Residents, politicians oppose govt plan to redevelop 110 years old settlement in KL
THE enormous potential of the enclave notwithstanding, the proposed redevelopment of a Malay settlement located in the shadows of the Petronas Twin Towers in Kuala Lumpur may take a while to materialise as the settlement has become another political football.
The redevelopment of the 90ha Kampung Baru enclave has been mooted on numerous occasions over the past two to three decades, with Prime Minister Najib Razak being the latest to do so in February.
The total land value could exceed RM20 billion (S$8.6 billion) if its potential were to be fully realised, he said of the 110-year-old settlement where land transacts at an estimated RM350 per square foot (psf).
The desire to unlock its value is understandable given that it is a mere 10-15 minutes' walk to the iconic twin towers, where the surrounding real estate sells for RM1,500 to RM2,000 psf.
That it remains unchanged is due to various reasons, the main one being the fragmented and complex ownership brought about by syariah inheritance laws, which has resulted in many small subdivided plots.
Putrajaya plans to establish a special body run by a government trustee, which together with state-linked corporations such as national asset management firm Permodalan Nasional and the pilgrims' fund, will build a mix of skyscrapers, shopping malls, condominiums and residential units in the enclave.
Getting the 1,000-plus owners to agree on a development model was already proving a challenge. (Even within families, members disagree on the action needed.) Attempts by the Selangor Pakatan Rakyat (PR) coalition state government to offer an alternative redevelopment plan could make it even more difficult.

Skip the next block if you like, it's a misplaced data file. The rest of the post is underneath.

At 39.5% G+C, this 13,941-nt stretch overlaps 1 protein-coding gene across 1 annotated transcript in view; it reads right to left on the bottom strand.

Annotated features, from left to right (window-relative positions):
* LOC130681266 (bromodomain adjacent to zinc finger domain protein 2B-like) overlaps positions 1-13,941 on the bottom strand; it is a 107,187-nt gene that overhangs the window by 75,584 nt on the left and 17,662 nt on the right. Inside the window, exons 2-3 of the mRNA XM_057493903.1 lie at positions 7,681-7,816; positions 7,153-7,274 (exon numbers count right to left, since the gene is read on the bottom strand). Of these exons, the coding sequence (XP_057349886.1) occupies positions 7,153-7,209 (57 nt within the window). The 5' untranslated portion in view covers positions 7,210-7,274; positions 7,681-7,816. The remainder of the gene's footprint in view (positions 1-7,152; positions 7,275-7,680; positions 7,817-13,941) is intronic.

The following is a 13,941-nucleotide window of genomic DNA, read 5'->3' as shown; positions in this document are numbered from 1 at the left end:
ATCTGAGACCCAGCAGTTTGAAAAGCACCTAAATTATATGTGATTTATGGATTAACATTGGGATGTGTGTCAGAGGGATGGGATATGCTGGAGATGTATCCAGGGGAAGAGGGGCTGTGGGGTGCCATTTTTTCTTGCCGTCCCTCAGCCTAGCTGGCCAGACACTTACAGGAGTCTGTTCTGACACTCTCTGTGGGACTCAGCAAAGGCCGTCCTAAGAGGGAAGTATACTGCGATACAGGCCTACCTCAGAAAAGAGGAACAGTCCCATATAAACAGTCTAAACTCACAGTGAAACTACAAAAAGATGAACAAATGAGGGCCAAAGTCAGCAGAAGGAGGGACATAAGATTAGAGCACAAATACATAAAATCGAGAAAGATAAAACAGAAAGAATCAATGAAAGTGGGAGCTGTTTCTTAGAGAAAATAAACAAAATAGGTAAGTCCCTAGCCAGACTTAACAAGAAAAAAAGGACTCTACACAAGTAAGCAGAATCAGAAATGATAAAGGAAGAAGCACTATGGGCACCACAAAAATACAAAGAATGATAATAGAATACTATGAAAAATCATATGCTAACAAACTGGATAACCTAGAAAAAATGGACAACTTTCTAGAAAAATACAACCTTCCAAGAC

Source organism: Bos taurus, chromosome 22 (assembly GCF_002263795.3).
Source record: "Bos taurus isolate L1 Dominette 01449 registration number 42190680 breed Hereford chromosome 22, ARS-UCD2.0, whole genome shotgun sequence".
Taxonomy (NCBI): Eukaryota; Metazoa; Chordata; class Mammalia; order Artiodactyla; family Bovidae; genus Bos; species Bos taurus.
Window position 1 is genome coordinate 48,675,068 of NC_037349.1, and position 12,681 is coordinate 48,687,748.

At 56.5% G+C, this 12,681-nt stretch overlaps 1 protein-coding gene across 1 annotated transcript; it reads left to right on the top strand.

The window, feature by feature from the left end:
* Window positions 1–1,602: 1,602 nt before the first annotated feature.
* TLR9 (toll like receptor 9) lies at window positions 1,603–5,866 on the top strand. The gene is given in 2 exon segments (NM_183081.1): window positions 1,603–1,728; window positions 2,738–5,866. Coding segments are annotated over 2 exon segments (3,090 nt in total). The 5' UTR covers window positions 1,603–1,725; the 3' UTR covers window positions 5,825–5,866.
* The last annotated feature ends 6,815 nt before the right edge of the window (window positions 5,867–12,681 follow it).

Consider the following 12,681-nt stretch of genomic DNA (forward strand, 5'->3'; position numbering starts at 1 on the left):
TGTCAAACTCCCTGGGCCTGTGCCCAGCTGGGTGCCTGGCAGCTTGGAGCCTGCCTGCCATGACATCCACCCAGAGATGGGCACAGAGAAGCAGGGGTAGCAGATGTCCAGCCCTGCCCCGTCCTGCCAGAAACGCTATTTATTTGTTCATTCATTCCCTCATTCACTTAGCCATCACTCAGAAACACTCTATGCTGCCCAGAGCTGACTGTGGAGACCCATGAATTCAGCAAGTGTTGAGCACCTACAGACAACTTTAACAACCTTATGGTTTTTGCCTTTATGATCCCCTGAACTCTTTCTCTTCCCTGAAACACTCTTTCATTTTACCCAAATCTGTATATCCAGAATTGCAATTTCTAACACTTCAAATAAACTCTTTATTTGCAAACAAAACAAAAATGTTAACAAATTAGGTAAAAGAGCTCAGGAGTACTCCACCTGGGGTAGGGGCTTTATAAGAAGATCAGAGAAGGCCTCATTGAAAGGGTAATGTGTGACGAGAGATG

Barisan Nasional (BN) politicians have accused the federal opposition coalition of trying to hijack Kampung Baru to score political points with the Malays. The BN's Federal Territories (FT) Minister, Raja Nong Chik Zainal Abidin, has asked Selangor Chief Minister Khalid Ibrahim not to interfere as the enclave lies within the FT.
Notwithstanding the political wrangling, talks between the residents and the FT minister appear to be yielding little. In one instance, Nong Chik proposed allowing non-Malays to lease the commercial buildings on a 40:60 ratio with the Malays. Even though Malays would continue to own the land outright, his proposal was shot down by the residents, despite arguing it would enhance values.
Non-Malays should be allowed to lease the commercial properties for practical reasons - they have greater purchasing power, Pulai member of Parliament Nur Jazlan Mohamed told BT. Recently appointed Urban Development Authority chairman Nur Jazlan said the area has the potential to be immediately successful 'provided we have the right mix'.
He suggested the government use the Land Acquisition Act to overcome the stalemate. Although there are political risks, he is of the view that the residents will come round to the idea provided they can see progress and benefit from it.
In any event, KL-ites are arguably already opposition-i nclined as in the last general election, 10 out of 11 parliamentary seats fell to PR candidates. 'You should not give up value for politics,' he remarked.
Based on a conservative plot ratio of five, CH Williams Talhar & Wong director Foo Gee Jen estimates the land could yield up to 50 million sq ft of gross lettable area of office space.
Even so, the property consultant is not holding his breath. 'It will take years and I doubt it will be a straightforward case because of the socio-politico constraints.'
Source: Business Times, 7 Jul 2010